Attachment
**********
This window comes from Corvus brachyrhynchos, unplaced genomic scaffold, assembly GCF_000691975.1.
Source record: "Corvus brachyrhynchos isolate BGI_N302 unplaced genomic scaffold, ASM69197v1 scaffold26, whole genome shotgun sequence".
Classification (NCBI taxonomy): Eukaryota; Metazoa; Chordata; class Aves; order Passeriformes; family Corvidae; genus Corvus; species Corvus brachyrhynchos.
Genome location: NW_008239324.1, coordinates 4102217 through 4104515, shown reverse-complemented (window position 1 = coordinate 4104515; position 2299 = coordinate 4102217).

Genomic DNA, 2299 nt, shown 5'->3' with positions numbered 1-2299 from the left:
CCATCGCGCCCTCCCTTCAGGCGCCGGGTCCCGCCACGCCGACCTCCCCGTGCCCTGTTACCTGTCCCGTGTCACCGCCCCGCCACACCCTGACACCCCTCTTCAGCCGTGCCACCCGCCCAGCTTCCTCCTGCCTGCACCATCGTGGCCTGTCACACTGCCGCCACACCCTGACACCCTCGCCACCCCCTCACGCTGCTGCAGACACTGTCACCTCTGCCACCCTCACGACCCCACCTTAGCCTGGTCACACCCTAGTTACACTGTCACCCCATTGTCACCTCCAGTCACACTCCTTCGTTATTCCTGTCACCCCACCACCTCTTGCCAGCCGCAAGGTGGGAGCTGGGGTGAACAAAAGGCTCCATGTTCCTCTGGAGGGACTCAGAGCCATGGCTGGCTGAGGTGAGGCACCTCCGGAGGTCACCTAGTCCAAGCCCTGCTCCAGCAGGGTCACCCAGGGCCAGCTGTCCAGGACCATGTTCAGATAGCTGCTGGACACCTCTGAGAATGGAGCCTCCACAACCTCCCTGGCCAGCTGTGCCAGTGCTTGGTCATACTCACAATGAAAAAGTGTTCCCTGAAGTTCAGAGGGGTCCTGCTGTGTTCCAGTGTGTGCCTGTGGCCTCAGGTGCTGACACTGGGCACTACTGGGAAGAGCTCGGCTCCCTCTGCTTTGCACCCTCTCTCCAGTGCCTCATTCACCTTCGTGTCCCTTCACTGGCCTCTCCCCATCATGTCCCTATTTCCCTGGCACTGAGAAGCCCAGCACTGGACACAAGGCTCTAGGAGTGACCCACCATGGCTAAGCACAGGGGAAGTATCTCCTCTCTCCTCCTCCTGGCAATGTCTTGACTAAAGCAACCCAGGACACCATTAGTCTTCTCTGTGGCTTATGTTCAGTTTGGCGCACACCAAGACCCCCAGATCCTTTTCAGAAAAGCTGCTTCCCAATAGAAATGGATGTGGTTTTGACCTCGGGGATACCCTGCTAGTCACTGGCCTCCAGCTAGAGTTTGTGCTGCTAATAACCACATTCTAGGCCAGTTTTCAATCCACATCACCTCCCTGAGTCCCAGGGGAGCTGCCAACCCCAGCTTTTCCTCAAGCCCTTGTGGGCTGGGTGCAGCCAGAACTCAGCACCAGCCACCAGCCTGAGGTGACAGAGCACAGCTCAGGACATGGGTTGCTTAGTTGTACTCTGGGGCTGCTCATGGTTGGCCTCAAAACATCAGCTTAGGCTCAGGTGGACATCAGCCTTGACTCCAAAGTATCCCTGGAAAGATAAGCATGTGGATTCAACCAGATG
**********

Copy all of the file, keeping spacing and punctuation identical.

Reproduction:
This window comes from Corvus brachyrhynchos, unplaced genomic scaffold, assembly GCF_000691975.1.
Source record: "Corvus brachyrhynchos isolate BGI_N302 unplaced genomic scaffold, ASM69197v1 scaffold26, whole genome shotgun sequence".
Classification (NCBI taxonomy): Eukaryota; Metazoa; Chordata; class Aves; order Passeriformes; family Corvidae; genus Corvus; species Corvus brachyrhynchos.
Genome location: NW_008239324.1, coordinates 4102217 through 4104515, shown reverse-complemented (window position 1 = coordinate 4104515; position 2299 = coordinate 4102217).

Genomic DNA, 2299 nt, shown 5'->3' with positions numbered 1-2299 from the left:
CCATCGCGCCCTCCCTTCAGGCGCCGGGTCCCGCCACGCCGACCTCCCCGTGCCCTGTTACCTGTCCCGTGTCACCGCCCCGCCACACCCTGACACCCCTCTTCAGCCGTGCCACCCGCCCAGCTTCCTCCTGCCTGCACCATCGTGGCCTGTCACACTGCCGCCACACCCTGACACCCTCGCCACCCCCTCACGCTGCTGCAGACACTGTCACCTCTGCCACCCTCACGACCCCACCTTAGCCTGGTCACACCCTAGTTACACTGTCACCCCATTGTCACCTCCAGTCACACTCCTTCGTTATTCCTGTCACCCCACCACCTCTTGCCAGCCGCAAGGTGGGAGCTGGGGTGAACAAAAGGCTCCATGTTCCTCTGGAGGGACTCAGAGCCATGGCTGGCTGAGGTGAGGCACCTCCGGAGGTCACCTAGTCCAAGCCCTGCTCCAGCAGGGTCACCCAGGGCCAGCTGTCCAGGACCATGTTCAGATAGCTGCTGGACACCTCTGAGAATGGAGCCTCCACAACCTCCCTGGCCAGCTGTGCCAGTGCTTGGTCATACTCACAATGAAAAAGTGTTCCCTGAAGTTCAGAGGGGTCCTGCTGTGTTCCAGTGTGTGCCTGTGGCCTCAGGTGCTGACACTGGGCACTACTGGGAAGAGCTCGGCTCCCTCTGCTTTGCACCCTCTCTCCAGTGCCTCATTCACCTTCGTGTCCCTTCACTGGCCTCTCCCCATCATGTCCCTATTTCCCTGGCACTGAGAAGCCCAGCACTGGACACAAGGCTCTAGGAGTGACCCACCATGGCTAAGCACAGGGGAAGTATCTCCTCTCTCCTCCTCCTGGCAATGTCTTGACTAAAGCAACCCAGGACACCATTAGTCTTCTCTGTGGCTTATGTTCAGTTTGGCGCACACCAAGACCCCCAGATCCTTTTCAGAAAAGCTGCTTCCCAATAGAAATGGATGTGGTTTTGACCTCGGGGATACCCTGCTAGTCACTGGCCTCCAGCTAGAGTTTGTGCTGCTAATAACCACATTCTAGGCCAGTTTTCAATCCACATCACCTCCCTGAGTCCCAGGGGAGCTGCCAACCCCAGCTTTTCCTCAAGCCCTTGTGGGCTGGGTGCAGCCAGAACTCAGCACCAGCCACCAGCCTGAGGTGACAGAGCACAGCTCAGGACATGGGTTGCTTAGTTGTACTCTGGGGCTGCTCATGGTTGGCCTCAAAACATCAGCTTAGGCTCAGGTGGACATCAGCCTTGACTCCAAAGTATCCCTGGAAAGATAAGCATGTGGATTCAACCAGATG